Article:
THE YEOMAN OF THE GUARD, an opera set in 16th-century England, almost unimagined by playwright W.S. Gilbert and composer Arthur Sullivan, tells the grand tale of Colonel Fairfax, a man of means, who is falsely charged with sorcery by a relative who hopes to inherit the dandy bachelor’s estate. Stripped of his lavish garb, Fairfax is marched to a dank cell in the Tower of London until his impending execution that day. With the clear time crunch and a strong sense of self-preservation, he accepts aid from Sergeant Meryll, a man whom he saved twice from a dubious end, Meryll’s son Leonard, a newly appointed yeoman, and daughter Phoebe, an admiring maiden, by concealing his true identity, dressing as a beefeater, a guard of the Tower.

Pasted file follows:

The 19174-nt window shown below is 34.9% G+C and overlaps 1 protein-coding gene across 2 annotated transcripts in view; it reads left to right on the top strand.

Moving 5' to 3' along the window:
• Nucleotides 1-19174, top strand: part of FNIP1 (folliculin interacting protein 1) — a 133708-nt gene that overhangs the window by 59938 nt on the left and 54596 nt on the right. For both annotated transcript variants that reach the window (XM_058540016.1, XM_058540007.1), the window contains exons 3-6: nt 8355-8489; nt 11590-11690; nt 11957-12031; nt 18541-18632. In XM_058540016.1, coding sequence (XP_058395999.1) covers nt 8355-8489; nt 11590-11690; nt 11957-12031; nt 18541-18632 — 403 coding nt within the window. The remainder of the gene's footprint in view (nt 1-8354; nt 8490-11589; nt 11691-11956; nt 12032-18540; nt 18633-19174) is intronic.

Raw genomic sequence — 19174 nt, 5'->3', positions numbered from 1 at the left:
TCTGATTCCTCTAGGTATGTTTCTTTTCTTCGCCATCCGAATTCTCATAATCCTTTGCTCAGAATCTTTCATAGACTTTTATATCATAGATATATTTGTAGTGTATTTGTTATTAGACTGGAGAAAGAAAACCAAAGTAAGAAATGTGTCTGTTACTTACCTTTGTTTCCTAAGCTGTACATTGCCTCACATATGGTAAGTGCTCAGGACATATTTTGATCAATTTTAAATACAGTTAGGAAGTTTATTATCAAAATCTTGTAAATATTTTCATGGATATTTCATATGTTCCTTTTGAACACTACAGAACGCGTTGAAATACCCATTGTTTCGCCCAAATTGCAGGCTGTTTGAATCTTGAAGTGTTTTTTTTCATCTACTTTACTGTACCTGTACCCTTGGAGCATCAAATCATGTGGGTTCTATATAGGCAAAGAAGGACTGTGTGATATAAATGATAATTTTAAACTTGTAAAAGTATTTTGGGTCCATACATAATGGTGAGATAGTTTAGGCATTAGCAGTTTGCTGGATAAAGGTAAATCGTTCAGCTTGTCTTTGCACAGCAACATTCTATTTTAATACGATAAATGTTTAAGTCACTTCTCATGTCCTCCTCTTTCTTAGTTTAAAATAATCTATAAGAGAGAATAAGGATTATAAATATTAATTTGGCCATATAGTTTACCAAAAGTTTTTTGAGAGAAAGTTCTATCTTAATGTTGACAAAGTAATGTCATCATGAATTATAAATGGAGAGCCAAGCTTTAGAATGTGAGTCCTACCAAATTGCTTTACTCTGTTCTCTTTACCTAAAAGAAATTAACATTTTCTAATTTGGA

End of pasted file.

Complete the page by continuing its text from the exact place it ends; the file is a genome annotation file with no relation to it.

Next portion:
YEOMAN, performed by Gilbert & Sullivan Society of Chester County under the direction of Bob Binkley, music director and conductor Florrie Marks and producers Daniel K. Williams and George Bourrie, is a lavish, big-set production staged at The Madeleine Wing Adler Theatre, Swope Music Building, on the campus of West Chester University. The set, a modified version of the original 1881 multi-level fortress constructed at The Savoy Theatre in the Strand (the entertainment district in the West End of London) showcases the authors’ penchant for big-scale, up-tempo operettas, with the intimate, darker storytelling albeit lies, misdirection, love found and lost. Add to the conundrum an execution foiled, couple swapping, frivolity, broken promises and “Yeoman” takes its audience on a veritable roller coaster ride.